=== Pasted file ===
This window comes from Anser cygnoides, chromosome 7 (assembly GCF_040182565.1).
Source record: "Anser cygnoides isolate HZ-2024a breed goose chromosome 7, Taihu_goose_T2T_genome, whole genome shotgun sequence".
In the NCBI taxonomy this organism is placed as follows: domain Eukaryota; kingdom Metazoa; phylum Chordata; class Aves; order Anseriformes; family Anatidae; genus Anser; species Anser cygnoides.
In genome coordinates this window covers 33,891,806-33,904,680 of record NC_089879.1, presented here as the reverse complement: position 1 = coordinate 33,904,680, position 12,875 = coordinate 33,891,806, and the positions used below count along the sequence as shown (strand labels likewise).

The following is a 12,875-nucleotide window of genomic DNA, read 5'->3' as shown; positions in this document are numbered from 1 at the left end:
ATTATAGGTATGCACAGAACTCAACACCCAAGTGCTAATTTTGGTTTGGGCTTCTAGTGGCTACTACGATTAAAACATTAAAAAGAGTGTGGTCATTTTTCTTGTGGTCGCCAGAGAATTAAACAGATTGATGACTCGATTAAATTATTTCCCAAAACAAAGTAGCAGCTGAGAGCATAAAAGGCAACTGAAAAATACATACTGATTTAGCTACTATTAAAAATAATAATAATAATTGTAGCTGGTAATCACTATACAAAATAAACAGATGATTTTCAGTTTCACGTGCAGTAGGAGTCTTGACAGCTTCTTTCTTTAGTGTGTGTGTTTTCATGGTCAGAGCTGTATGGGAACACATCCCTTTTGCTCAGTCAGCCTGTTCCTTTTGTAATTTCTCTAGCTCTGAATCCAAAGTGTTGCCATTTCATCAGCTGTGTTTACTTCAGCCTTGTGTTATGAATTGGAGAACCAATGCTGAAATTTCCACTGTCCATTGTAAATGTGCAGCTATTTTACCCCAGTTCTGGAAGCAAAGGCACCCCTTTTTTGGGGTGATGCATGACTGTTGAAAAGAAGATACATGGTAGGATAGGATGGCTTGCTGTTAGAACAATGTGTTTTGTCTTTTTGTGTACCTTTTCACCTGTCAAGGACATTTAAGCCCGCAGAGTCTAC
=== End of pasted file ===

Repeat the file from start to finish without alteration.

This window comes from Anser cygnoides, chromosome 7 (assembly GCF_040182565.1).
Source record: "Anser cygnoides isolate HZ-2024a breed goose chromosome 7, Taihu_goose_T2T_genome, whole genome shotgun sequence".
In the NCBI taxonomy this organism is placed as follows: domain Eukaryota; kingdom Metazoa; phylum Chordata; class Aves; order Anseriformes; family Anatidae; genus Anser; species Anser cygnoides.
In genome coordinates this window covers 33,891,806-33,904,680 of record NC_089879.1, presented here as the reverse complement: position 1 = coordinate 33,904,680, position 12,875 = coordinate 33,891,806, and the positions used below count along the sequence as shown (strand labels likewise).

The following is a 12,875-nucleotide window of genomic DNA, read 5'->3' as shown; positions in this document are numbered from 1 at the left end:
ATTATAGGTATGCACAGAACTCAACACCCAAGTGCTAATTTTGGTTTGGGCTTCTAGTGGCTACTACGATTAAAACATTAAAAAGAGTGTGGTCATTTTTCTTGTGGTCGCCAGAGAATTAAACAGATTGATGACTCGATTAAATTATTTCCCAAAACAAAGTAGCAGCTGAGAGCATAAAAGGCAACTGAAAAATACATACTGATTTAGCTACTATTAAAAATAATAATAATAATTGTAGCTGGTAATCACTATACAAAATAAACAGATGATTTTCAGTTTCACGTGCAGTAGGAGTCTTGACAGCTTCTTTCTTTAGTGTGTGTGTTTTCATGGTCAGAGCTGTATGGGAACACATCCCTTTTGCTCAGTCAGCCTGTTCCTTTTGTAATTTCTCTAGCTCTGAATCCAAAGTGTTGCCATTTCATCAGCTGTGTTTACTTCAGCCTTGTGTTATGAATTGGAGAACCAATGCTGAAATTTCCACTGTCCATTGTAAATGTGCAGCTATTTTACCCCAGTTCTGGAAGCAAAGGCACCCCTTTTTTGGGGTGATGCATGACTGTTGAAAAGAAGATACATGGTAGGATAGGATGGCTTGCTGTTAGAACAATGTGTTTTGTCTTTTTGTGTACCTTTTCACCTGTCAAGGACATTTAAGCCCGCAGAGTCTAC